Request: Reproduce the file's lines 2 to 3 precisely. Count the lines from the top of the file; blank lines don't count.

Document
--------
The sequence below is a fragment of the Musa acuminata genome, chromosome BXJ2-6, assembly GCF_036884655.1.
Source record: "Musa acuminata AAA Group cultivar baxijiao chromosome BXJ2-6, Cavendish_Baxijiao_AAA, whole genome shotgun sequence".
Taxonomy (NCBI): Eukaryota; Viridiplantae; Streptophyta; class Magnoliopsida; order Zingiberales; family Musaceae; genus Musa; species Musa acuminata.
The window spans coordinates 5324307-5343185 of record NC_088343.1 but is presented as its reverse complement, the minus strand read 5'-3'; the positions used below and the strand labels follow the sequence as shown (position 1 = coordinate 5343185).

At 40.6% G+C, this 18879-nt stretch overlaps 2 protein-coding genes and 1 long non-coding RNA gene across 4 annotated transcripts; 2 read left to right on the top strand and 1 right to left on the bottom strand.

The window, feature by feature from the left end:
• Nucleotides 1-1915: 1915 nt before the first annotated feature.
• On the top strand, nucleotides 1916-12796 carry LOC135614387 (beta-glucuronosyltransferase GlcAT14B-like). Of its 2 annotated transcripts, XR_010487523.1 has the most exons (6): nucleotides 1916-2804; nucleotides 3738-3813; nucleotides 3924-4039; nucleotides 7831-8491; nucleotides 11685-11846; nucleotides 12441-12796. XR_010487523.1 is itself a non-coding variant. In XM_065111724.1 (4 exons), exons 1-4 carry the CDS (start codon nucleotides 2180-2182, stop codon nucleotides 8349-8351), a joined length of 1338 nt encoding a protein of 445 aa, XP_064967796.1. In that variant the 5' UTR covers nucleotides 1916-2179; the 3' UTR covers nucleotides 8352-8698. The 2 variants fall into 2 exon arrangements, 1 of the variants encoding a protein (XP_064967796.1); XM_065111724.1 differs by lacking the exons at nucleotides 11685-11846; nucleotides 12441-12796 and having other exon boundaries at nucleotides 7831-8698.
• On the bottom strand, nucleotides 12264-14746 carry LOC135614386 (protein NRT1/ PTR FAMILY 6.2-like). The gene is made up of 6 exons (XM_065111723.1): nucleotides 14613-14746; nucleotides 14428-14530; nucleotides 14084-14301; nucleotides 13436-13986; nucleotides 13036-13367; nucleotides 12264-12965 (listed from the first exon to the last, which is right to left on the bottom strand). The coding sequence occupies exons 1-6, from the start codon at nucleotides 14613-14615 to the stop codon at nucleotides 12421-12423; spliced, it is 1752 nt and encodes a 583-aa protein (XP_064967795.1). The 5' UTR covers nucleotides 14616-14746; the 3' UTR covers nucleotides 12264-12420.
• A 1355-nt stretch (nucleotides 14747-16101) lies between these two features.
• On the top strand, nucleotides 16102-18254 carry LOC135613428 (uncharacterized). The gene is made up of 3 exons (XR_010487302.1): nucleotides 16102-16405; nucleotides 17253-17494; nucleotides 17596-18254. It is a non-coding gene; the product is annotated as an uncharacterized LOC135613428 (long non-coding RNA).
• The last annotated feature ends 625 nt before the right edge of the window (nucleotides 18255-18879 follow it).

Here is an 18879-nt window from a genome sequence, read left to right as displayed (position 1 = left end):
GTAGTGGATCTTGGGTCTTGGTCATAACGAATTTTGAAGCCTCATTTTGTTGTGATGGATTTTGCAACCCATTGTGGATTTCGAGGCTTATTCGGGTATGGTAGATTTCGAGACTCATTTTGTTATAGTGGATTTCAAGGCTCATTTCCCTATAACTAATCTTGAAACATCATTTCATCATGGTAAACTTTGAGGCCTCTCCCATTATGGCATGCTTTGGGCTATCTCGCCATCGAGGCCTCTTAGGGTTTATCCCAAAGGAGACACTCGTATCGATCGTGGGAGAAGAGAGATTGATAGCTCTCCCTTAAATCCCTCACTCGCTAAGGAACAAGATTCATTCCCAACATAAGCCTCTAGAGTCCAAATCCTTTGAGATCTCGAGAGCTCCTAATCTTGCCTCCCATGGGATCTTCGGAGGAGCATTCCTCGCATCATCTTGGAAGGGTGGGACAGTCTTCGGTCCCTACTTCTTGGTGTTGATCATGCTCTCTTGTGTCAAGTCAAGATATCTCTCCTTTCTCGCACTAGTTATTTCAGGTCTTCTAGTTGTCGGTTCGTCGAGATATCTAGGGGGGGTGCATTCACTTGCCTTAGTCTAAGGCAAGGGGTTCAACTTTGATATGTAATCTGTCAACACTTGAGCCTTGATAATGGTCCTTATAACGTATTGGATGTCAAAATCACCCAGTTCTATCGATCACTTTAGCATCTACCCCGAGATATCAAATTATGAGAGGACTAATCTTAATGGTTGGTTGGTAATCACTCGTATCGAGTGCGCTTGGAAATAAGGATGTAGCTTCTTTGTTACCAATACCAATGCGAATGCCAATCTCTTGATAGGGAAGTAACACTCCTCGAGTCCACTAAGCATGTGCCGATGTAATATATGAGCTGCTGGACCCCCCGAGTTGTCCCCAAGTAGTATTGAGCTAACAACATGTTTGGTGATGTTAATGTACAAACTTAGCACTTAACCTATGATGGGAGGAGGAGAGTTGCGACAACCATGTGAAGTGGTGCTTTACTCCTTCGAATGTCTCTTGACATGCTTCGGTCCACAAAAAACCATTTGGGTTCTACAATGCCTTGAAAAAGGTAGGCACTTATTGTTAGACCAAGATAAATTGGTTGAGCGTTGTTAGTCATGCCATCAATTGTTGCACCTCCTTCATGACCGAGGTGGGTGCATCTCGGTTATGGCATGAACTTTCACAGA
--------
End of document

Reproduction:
Source record: "Musa acuminata AAA Group cultivar baxijiao chromosome BXJ2-6, Cavendish_Baxijiao_AAA, whole genome shotgun sequence".
Taxonomy (NCBI): Eukaryota; Viridiplantae; Streptophyta; class Magnoliopsida; order Zingiberales; family Musaceae; genus Musa; species Musa acuminata.